Hydrogen sulphide production during cider fermentation is moderated by pre‐fermentation methionine addition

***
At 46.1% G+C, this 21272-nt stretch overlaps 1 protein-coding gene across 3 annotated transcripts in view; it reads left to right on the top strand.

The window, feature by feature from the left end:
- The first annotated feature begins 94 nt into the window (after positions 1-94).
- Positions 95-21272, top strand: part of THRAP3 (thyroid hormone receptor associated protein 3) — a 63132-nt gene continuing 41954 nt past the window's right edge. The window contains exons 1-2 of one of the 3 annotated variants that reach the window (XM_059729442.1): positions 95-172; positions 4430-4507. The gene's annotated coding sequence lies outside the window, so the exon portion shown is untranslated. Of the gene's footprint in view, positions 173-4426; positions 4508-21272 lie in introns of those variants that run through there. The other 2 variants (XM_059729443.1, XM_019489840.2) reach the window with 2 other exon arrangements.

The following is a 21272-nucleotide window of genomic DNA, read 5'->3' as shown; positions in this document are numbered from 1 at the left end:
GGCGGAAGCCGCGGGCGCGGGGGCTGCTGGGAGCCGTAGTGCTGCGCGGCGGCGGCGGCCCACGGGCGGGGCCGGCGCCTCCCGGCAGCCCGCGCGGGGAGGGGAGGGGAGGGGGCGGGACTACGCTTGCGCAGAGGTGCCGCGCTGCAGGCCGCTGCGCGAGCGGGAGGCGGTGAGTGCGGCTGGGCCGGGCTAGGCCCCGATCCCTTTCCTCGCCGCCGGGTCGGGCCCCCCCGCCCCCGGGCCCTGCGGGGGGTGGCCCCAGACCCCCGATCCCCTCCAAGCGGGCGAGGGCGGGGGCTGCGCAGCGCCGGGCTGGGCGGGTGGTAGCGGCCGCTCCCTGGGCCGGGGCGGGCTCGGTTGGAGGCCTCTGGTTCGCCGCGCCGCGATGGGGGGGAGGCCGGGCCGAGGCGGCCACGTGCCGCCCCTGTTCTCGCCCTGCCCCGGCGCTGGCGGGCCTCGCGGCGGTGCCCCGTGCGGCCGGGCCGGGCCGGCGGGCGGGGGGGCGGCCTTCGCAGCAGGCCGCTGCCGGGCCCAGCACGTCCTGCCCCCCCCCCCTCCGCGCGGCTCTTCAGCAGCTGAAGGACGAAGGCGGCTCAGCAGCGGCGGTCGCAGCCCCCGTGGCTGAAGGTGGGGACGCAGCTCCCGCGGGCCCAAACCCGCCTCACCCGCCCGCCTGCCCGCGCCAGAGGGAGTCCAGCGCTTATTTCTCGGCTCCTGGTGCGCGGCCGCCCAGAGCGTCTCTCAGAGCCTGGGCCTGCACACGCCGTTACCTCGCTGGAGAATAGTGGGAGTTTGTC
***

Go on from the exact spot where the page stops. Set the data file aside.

Yeast assimilable nitrogen (YAN) concentration and composition impact hydrogen sulphide (H2S) production and fermentation kinetics during wine fermentation, but this phenomenon has not been extensively studied in cider fermentation. Our hypothesis was that H2S production during cider fermentation could be decreased through pre‐fermentation modification of concentrations of individual amino acids. Apple juice (53 mg L−1 YAN) was supplemented with asparagine, arginine, methionine or ammonium and fermented with EC1118 and UCD522 yeast strains. No difference in H2S production among fermentations was observed with addition of asparagine, arginine or ammonium. Methionine addition of 5 mg L−1 decreased H2S production by yeast strain EC1118 at 53 mg L−1 YAN. With 153 mg L−1 initial YAN, only methionine addition of 50 mg L−1 decreased H2S production, and no tested methionine rates decreased H2S production with 253 mg L−1 initial YAN. Supplementation to 153 mg L−1 YAN resulted in increased H2S production at all methionine concentrations tested. Sensory differences in aroma were detected in samples supplemented with ammonium and methionine, and these differences were correlated with observed differences in H2S production. Our results indicate that supplementing cider fermentations with methionine leads to lower H2S formation, especially in apple juice containing low YAN.